Hitching and Homestays on the Afghan Frontier

Posted by on October 29, 2012

Part of the reason Afghanistan was such a great travel experience was that people were so amazingly helpful and friendly and willing to sort out three random foreigners who showed up for a look around. What could have been a rather disorganized and uncomfortable experience was made amazing through the kindness and hospitality of the people we met on the way, and this post is dedicated to them.

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Not even fully across the border we met Zeki, who gave us a ride to the nearest village and walked us around while doing some translating and discussing Afghani culture and the peculiarities of the Badakshan region.

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After posing for some pictures and walking round the village and exploring the bazaar (a personal favorite pastime regardless of what country I’m in) Zeki left us to our own devices with an invitation to return to the border post where he could sort out beds for us for the nights in the soldiers’ compound.

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Which, it turns out, was entirely unnecessary. After a bit more walking we met Durmohammed.

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After showing us a chaikana and the most delicious meal I’d have in the country, Durmohammed offered to walk us back to his house for the night where we could sleep and his wife would fix us up with something to eat.

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On the way, we stopped in at our hosts’ friend’s house for a cup of tea and a bit of conversation (mostly about love and marriage in Northern Afghanistan) with an incredible view over the mountains beyond the border.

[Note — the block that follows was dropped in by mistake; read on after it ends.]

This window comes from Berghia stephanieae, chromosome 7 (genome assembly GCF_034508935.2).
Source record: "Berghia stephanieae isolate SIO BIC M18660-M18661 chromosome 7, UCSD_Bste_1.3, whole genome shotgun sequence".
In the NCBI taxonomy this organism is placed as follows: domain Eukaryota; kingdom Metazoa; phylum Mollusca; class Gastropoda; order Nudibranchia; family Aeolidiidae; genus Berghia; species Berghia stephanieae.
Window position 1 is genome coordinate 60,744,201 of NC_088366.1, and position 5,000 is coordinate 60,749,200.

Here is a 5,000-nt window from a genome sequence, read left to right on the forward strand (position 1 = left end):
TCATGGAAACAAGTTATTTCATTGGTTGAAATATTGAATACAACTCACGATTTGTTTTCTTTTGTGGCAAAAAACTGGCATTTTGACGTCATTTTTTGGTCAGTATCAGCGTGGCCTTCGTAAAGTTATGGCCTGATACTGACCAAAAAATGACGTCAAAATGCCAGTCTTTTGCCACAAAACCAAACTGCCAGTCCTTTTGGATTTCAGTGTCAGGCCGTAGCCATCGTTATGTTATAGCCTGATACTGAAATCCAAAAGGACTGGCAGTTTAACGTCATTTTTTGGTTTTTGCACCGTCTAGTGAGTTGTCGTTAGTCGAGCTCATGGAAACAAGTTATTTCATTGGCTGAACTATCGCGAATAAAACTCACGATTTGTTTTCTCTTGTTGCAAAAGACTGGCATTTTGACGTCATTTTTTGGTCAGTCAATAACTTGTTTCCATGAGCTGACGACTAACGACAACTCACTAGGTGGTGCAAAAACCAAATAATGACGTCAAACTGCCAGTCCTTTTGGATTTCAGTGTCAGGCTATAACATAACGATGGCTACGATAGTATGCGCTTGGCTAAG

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When we finally made it to Durmohammed’s house, we talked for hours about living through the wars, the times before when warlords ruled the country, when raiders would swoop down out of the mountains unto the village, as well as the future of the country and some of the ethnic tensions between the Pashto majority and the Persian/Uzbek/Tajik minorities. It was a really engaging political and sociological discussion, but one which I’ll be detailing elsewhere.

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We said goodbye to Durmohammed and his family, but the next few days would work just the same as we explored the region.

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Walk for a bit on the traditional paths across the tops of plateaus and sides of mountains.

Interacting with Locals?

We met sooooo many people on these roads, and stopped so many times to wave or try to say hello (or occasionally ask directions, as our map wasn’t quite up to the challenge).

 

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Eventually get tired, stop for a break, and soon be invited in for tea at the nearest cluster of homes.

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Walk to the next village, get tired, and sit down for a break.

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Meet somebody else, talk for a bit, and be invited into the village guesthouse.

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Copious amounts of food, a couple hours of discussion, and a bit more exploring and taking photos of the folks we met. Then off to sleep and at it again the next morning.

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The last day, after being offered a ride by a group of guys who were driving back to Redoge Bazaar, we ran into Durmohammed once more and went together to have lunch at this unlikely looking teahouse beside the bazaar. We said thanks, of course, and probably too many times. Nothing we could say, though, seemed to be enough for all the goodwill we felt towards the people we met on the way.

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